Forget the Apple ‘spaceship’ and Salesforce tower — San Francisco’s most eye-popping wonder is the army of giant whales that navigate its waters, and it’s surprisingly easy to get up close

Whale watching may not be the first thing that comes to mind when thinking about things to do in Northern California.

Touring San Francisco? Definitely. Visiting wine country? Sure. Seeing Apple’s new Spaceship headquarters? Maybe, if you’re a tech geek.

But it turns out the area is also a splendid place to catch sight of the leviathans of the seas. Every year, several species, from orcas on up to the biggest of them all, blue whales, make their way down the California coast on the way from Alaska to Mexico and then back again. Just which whales you’ll see depends on the time of the year.

Boats that offer whale watching tours leave out of San Francisco and Half Moon Bay, which is about 25 miles south of the City. You can also get whale watching tours on boats that leave from points along Monterey Bay, which is south of San Jose.

In December, I went on whale watching tour with my family on a boat that left out of Moss Landing, which is about an hour south of San Jose on Monterey Bay. We caught sight of more than 10 humpback whales, including three that we’re swimming together. At one point, one of the humpbacks surfaced within 50 yards of our boat. It was an amazing experience.

But there was more to see than just humpbacks. Here’s more about our unforgettable whale-watching adventure and everything you need to know to have your own expedition:

Whale watching tours leave out of three primary areas in and around the San Francisco Bay Area.

You can leave on a whale watching tour from any of the points marked on this map. Google Maps

Boat tours leave from San Francisco; Half Moon Bay, which is just south of San Francisco; and from harbours along Monterey Bay, which is south of San Jose.

Our tour left from Moss Landing, which is about an hour south of San Jose.


Moss Landing Harbour is picturesque and mostly filled with fishing boats.


But it’s used for more than just that. Monterey Bay Aquarium Research Institute is located at the harbour and has a research vessel docked there. The ship carries a submersible the institute uses to explore the ocean.

At least three different companies offer whale-watching tours out of Moss Landing.

Sanctuary Cruises’ boat. Sanctuary is among the companies offering whale-watching tours that depart from Moss Landing. Troy Wolverton/Business Insider

We went on a tour offered by Sanctuary Cruises. Depending on the season, Sanctuary offers tours as frequently as a few days a week to as often as four a day.

The company offers two basic options: a two-to-three hour trip that costs $US45 a person and a three-to-four hour trip that costs $US55 for adults and $US45 for kids. We went on the latter.

Our boat was captained by Mike Sack.


Sack co-owns Sanctuary Cruises and has decades of experience piloting boats. He occasionally blogs about his expeditions and the whales and other creatures he encounters on them.

Chase Dekker served as our on-board naturalist.


Dekker, who has degrees in biology and zoology, helped us identify the whales and other animals we saw on our cruise. In his hand, he’s holding a piece of baleen, which toothless whales use to strain out from ocean water the small animals such as krill that serve as their food.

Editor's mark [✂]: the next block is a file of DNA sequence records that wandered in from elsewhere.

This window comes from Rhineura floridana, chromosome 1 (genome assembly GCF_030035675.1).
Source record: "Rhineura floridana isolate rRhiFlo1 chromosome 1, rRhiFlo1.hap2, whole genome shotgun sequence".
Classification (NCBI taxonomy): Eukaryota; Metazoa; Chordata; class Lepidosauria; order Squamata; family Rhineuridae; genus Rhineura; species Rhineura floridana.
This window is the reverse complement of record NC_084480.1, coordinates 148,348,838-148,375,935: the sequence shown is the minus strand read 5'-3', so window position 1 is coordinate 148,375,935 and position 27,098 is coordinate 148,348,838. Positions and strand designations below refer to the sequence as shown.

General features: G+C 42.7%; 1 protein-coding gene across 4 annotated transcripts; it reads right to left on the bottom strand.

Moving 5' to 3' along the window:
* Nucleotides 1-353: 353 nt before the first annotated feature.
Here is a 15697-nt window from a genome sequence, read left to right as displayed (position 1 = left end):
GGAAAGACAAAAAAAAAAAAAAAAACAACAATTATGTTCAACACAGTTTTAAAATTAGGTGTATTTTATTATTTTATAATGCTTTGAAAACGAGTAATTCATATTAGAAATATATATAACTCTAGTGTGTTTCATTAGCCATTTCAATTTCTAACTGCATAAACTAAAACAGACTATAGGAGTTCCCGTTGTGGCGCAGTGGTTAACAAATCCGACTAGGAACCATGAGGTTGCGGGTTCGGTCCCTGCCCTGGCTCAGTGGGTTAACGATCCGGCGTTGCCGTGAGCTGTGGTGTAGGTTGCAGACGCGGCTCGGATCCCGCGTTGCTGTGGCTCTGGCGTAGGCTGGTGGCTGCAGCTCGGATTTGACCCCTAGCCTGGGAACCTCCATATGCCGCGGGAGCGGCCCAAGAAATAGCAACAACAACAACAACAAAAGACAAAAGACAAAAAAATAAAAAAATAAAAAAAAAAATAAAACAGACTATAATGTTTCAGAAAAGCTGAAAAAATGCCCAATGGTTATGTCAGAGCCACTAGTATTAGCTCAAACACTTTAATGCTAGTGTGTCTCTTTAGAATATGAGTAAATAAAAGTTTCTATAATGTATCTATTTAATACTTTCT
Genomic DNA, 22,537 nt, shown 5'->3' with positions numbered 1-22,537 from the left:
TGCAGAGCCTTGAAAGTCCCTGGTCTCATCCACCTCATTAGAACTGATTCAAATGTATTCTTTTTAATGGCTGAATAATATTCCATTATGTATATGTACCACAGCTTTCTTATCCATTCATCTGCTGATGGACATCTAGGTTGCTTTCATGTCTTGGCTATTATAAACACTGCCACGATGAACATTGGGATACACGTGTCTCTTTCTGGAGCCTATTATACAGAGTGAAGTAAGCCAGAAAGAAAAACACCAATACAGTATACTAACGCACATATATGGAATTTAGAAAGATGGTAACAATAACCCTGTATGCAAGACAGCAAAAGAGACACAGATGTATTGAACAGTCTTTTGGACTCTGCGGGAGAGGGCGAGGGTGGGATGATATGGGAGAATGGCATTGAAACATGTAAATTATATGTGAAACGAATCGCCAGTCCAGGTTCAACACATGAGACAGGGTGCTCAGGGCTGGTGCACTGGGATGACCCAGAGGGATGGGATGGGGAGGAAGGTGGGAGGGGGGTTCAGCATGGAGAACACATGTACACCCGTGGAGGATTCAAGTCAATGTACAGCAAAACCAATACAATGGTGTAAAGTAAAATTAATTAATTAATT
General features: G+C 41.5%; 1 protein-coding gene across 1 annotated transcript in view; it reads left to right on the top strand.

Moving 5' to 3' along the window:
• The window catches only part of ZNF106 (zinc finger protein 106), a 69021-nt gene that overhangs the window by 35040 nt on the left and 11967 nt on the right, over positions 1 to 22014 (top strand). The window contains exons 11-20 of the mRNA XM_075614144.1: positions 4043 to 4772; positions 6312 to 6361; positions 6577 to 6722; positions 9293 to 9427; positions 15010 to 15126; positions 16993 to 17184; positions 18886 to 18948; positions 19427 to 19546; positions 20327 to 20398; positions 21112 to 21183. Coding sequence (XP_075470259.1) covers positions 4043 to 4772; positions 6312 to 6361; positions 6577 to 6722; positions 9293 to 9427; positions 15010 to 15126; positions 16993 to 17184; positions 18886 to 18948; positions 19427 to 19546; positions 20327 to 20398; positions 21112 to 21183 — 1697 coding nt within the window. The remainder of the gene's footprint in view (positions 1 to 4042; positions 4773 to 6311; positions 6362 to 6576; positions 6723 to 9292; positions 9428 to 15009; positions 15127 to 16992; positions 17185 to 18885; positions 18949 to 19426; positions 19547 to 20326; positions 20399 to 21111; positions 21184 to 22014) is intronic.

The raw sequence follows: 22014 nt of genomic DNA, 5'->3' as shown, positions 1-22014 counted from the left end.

To see the whales, we had to sail four miles out into Monterey Bay.


The views were lovely.

The water can be kind of choppy, but our tour offered devices that were supposed to ward off seasickness.


The wrist-worn gadgets, which Sanctuary rented for $US7 a piece, emit electric pulses. You can modulate the intensity of the pulses.

I rented one of the devices, because I hadn’t been on a boat in the ocean in years. But because I could see land at all times during our tour, I realised I didn’t really need it. My particular device shut off automatically after about 30 minutes, and I didn’t feel a need to turn it back on.

A little more than an hour after our boat left its dock, we started seeing whales.


Nearly all of the whales we saw were humpbacks like this one, which was something of a surprise, because humpbacks aren’t usually seen in Monterey Bay during the winter months.

We saw more than 10 humpbacks on our trip.


That included this pair, which was swimming together.

Some of the whales got really close!


Like this one, which easily got within 50 yards of our boat.

Monterey Bay has abundant sea life, which helps to attract whales.


Not to mention birds, sea lions, and other predators.

This one swam beside us as we headed to an area that was attracting the attention of birds and other whales.

In one of the feeding zones, we saw three whales surface in the same area at about the same time.

It was amazing to see the whales, but it was also fun to just hear them surface and blow air out their blowholes.

While whales are the big draw, they aren’t the only sea life you can see in Monterey Bay or at the harbour.


We saw lots of these jellyfish swimming just below the surface of the water, for example.

This photo gives you a sense of just how many there were.


But there were other creatures to see too, such as these sea lions, which were lounging on a pier in the harbour.


More sea lions were hanging out on and swimming around a buoy near the harbour’s entrance.


These sea otters were swimming among the boats.


There are so many sea otters around, Moss Landing has made a special crossing for them on the road into the harbour.


But whales were the reason we headed to Monterey Bay — and they were well worth the trip.